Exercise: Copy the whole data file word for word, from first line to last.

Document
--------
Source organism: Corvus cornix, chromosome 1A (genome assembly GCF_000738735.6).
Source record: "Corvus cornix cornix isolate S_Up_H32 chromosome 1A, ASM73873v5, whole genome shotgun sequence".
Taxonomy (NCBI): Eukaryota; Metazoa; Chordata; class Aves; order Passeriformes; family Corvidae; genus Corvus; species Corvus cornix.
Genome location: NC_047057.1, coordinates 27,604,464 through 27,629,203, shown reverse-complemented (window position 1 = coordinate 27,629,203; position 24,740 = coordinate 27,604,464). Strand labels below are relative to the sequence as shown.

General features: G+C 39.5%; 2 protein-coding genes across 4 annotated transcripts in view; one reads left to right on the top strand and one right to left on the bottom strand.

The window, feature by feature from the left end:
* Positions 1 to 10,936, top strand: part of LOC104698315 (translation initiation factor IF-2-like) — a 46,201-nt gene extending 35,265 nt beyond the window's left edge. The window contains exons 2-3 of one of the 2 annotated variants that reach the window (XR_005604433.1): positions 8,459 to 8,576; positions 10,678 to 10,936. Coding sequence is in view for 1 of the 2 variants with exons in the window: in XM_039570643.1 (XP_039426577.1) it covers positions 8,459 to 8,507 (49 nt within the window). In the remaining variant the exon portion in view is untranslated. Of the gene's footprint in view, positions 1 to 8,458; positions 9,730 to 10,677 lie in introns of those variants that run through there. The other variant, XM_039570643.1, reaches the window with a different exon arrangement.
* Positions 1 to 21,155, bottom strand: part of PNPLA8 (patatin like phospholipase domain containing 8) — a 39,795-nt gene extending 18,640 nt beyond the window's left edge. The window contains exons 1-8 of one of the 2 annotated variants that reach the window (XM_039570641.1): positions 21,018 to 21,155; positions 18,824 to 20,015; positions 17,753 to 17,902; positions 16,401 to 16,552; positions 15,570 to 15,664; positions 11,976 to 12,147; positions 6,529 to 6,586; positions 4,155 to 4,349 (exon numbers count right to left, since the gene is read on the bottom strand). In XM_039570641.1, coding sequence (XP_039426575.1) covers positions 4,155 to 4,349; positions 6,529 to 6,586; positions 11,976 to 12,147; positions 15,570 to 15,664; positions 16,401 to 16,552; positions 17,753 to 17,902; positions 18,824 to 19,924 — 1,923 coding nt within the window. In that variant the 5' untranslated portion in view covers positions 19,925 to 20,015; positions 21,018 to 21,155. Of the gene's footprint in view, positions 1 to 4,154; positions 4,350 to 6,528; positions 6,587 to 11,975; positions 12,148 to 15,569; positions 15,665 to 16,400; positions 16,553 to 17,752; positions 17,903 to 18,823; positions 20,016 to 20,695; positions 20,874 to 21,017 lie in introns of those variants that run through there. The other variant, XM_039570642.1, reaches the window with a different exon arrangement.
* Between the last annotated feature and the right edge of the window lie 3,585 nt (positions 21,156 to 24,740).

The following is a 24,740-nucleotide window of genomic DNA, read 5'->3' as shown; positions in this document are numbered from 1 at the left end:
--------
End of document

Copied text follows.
Source organism: Corvus cornix, chromosome 1A (genome assembly GCF_000738735.6).
Source record: "Corvus cornix cornix isolate S_Up_H32 chromosome 1A, ASM73873v5, whole genome shotgun sequence".
Taxonomy (NCBI): Eukaryota; Metazoa; Chordata; class Aves; order Passeriformes; family Corvidae; genus Corvus; species Corvus cornix.
Genome location: NC_047057.1, coordinates 27,604,464 through 27,629,203, shown reverse-complemented (window position 1 = coordinate 27,629,203; position 24,740 = coordinate 27,604,464). Strand labels below are relative to the sequence as shown.

General features: G+C 39.5%; 2 protein-coding genes across 4 annotated transcripts in view; one reads left to right on the top strand and one right to left on the bottom strand.

The window, feature by feature from the left end:
* Positions 1 to 10,936, top strand: part of LOC104698315 (translation initiation factor IF-2-like) — a 46,201-nt gene extending 35,265 nt beyond the window's left edge. The window contains exons 2-3 of one of the 2 annotated variants that reach the window (XR_005604433.1): positions 8,459 to 8,576; positions 10,678 to 10,936. Coding sequence is in view for 1 of the 2 variants with exons in the window: in XM_039570643.1 (XP_039426577.1) it covers positions 8,459 to 8,507 (49 nt within the window). In the remaining variant the exon portion in view is untranslated. Of the gene's footprint in view, positions 1 to 8,458; positions 9,730 to 10,677 lie in introns of those variants that run through there. The other variant, XM_039570643.1, reaches the window with a different exon arrangement.
* Positions 1 to 21,155, bottom strand: part of PNPLA8 (patatin like phospholipase domain containing 8) — a 39,795-nt gene extending 18,640 nt beyond the window's left edge. The window contains exons 1-8 of one of the 2 annotated variants that reach the window (XM_039570641.1): positions 21,018 to 21,155; positions 18,824 to 20,015; positions 17,753 to 17,902; positions 16,401 to 16,552; positions 15,570 to 15,664; positions 11,976 to 12,147; positions 6,529 to 6,586; positions 4,155 to 4,349 (exon numbers count right to left, since the gene is read on the bottom strand). In XM_039570641.1, coding sequence (XP_039426575.1) covers positions 4,155 to 4,349; positions 6,529 to 6,586; positions 11,976 to 12,147; positions 15,570 to 15,664; positions 16,401 to 16,552; positions 17,753 to 17,902; positions 18,824 to 19,924 — 1,923 coding nt within the window. In that variant the 5' untranslated portion in view covers positions 19,925 to 20,015; positions 21,018 to 21,155. Of the gene's footprint in view, positions 1 to 4,154; positions 4,350 to 6,528; positions 6,587 to 11,975; positions 12,148 to 15,569; positions 15,665 to 16,400; positions 16,553 to 17,752; positions 17,903 to 18,823; positions 20,016 to 20,695; positions 20,874 to 21,017 lie in introns of those variants that run through there. The other variant, XM_039570642.1, reaches the window with a different exon arrangement.
* Between the last annotated feature and the right edge of the window lie 3,585 nt (positions 21,156 to 24,740).

The following is a 24,740-nucleotide window of genomic DNA, read 5'->3' as shown; positions in this document are numbered from 1 at the left end: